Another challenge is the lack of knowledge about the optics and photonics fields in general. Most high school students, teachers, guidance counselors, and parents have limited or no knowledge of the tremendous career opportunities available in the optics and photonics fields.

Others may have the false perception that the optics and photonics fields are beyond their reach, requiring a high level of mathematical ability (e.g., calculus and beyond). At the technician level, this is simply not the case. Most technician programs require only basic understanding of algebra and trigonometry to be successful.

This lack of awareness of optics and photonics is in large part responsible for typically low enrollment and community colleges’ reluctance to fund such programs.

Q: What can be done to attract more students to optics fields and drive them into the workforce?

A: In my opinion, what is needed to attract and drive more students into the field is a concerted effort among industry, higher education, and government to increase awareness of career opportunities in optics and photonics, especially at the technician level, by marketing and advertising through both traditional and social media venues. The notion that optics and photonics are reserved only for those with a high level of mathematical proficiency must be dispelled.

In my 30+ years of experience, the best optics and photonics technicians have been those individuals with intellectual curiosity, strong problem-solving skills and mechanical aptitude, and an eagerness to learn. We can teach the rest. Not surprisingly, these are also the most important and sought-after workplace skills identified by employers.

Q: What will be key to ensuring the future success of college optics training programs and, ultimately, the workforce?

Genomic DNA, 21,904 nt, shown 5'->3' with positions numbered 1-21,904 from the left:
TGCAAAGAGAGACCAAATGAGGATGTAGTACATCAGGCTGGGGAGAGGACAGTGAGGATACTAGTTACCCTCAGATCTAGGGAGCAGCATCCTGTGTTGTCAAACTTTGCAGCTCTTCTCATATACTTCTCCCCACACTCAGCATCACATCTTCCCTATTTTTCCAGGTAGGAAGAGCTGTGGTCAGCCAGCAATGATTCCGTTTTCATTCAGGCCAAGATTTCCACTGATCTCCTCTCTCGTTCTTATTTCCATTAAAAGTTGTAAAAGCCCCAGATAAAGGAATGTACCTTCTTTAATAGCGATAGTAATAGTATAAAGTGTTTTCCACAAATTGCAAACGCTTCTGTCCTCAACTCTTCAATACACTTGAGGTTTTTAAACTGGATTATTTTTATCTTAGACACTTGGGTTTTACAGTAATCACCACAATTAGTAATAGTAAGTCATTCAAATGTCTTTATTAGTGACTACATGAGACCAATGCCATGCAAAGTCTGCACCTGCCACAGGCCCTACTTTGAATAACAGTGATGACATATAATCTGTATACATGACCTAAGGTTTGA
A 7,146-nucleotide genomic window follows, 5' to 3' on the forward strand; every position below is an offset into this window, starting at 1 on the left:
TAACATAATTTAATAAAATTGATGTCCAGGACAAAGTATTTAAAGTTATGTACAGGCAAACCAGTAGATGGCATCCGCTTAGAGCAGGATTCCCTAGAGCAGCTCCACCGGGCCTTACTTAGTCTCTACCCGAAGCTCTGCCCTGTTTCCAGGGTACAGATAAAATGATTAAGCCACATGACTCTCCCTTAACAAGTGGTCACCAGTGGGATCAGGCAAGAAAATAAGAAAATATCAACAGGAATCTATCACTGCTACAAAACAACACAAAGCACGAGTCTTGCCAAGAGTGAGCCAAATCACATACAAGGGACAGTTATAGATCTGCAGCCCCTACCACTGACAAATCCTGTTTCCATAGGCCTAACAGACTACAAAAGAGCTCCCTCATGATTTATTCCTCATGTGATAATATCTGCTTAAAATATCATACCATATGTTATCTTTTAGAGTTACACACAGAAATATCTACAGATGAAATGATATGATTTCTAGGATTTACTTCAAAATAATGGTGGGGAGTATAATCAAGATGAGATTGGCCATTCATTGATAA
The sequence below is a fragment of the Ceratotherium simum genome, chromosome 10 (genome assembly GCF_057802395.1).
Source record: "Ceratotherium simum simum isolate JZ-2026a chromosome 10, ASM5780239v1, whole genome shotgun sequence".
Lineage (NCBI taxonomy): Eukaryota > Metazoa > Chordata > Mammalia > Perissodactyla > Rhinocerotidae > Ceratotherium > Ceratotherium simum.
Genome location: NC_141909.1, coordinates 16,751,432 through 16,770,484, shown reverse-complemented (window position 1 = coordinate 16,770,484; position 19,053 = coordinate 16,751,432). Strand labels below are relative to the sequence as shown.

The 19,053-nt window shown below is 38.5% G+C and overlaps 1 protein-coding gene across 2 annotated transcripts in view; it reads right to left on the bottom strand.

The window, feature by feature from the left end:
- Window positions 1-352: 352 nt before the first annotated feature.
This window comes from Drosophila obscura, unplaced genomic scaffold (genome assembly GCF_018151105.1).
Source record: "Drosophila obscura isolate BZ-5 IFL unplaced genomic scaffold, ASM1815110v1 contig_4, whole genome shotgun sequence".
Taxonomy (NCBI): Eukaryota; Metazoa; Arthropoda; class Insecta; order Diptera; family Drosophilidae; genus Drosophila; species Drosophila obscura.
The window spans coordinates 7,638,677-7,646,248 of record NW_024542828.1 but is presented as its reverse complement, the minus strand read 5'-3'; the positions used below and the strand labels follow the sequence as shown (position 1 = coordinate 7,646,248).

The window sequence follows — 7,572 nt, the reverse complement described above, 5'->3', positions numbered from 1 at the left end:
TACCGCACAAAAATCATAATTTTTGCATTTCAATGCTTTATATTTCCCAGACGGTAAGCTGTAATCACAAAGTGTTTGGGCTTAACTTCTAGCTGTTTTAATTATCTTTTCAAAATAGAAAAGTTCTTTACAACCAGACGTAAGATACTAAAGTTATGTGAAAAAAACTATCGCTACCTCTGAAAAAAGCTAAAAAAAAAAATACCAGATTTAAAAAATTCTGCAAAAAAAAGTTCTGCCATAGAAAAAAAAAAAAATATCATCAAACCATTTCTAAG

A: I believe the key to ensuring the future success of college optics and training programs is dramatically increasing enrollment in these programs. It’s simple economics. In order for colleges to justify the high cost of implementing and maintaining these programs, there needs to be sufficient enrollment to offset the cost of developing and maintaining laboratories and hiring trained instructors.

To this end, I believe that higher enrollment is directly linked to increasing public awareness through marketing and advertising of the tremendous career opportunities available in optics and photonics. Early integration of optics and photonics principles and applications into middle school and high school curricula is also essential. In my associate degree program at STCC, I currently have about 30 students enrolled. I could easily handle twice that number and place every one in great jobs upon graduation.

GLOSSARY
electro-optics
1. The branch of physics that deals with the use of electrical energy to create or manipulate light waves, generally by changing the refractive index of a light-propagating material; 2. Collectively, the devices used to affect the intersection of electrical energy and light. Compare with optoelectronics.
photonics
The technology of generating and harnessing light and other forms of radiant energy whose quantum unit is the photon. The science includes light emission, transmission, deflection, amplification and detection by optical components and instruments, lasers and other light sources, fiber optics, electro-optical instrumentation, related hardware and electronics, and sophisticated systems. The range of applications of photonics extends from energy generation to detection to communications and...
Nicholas MassaSpringfield Technical Community CollegeSTCCtechniciansengineersworkforceopticslaserselectro-opticsNational Science FoundationphotonicseducationEducation Special Section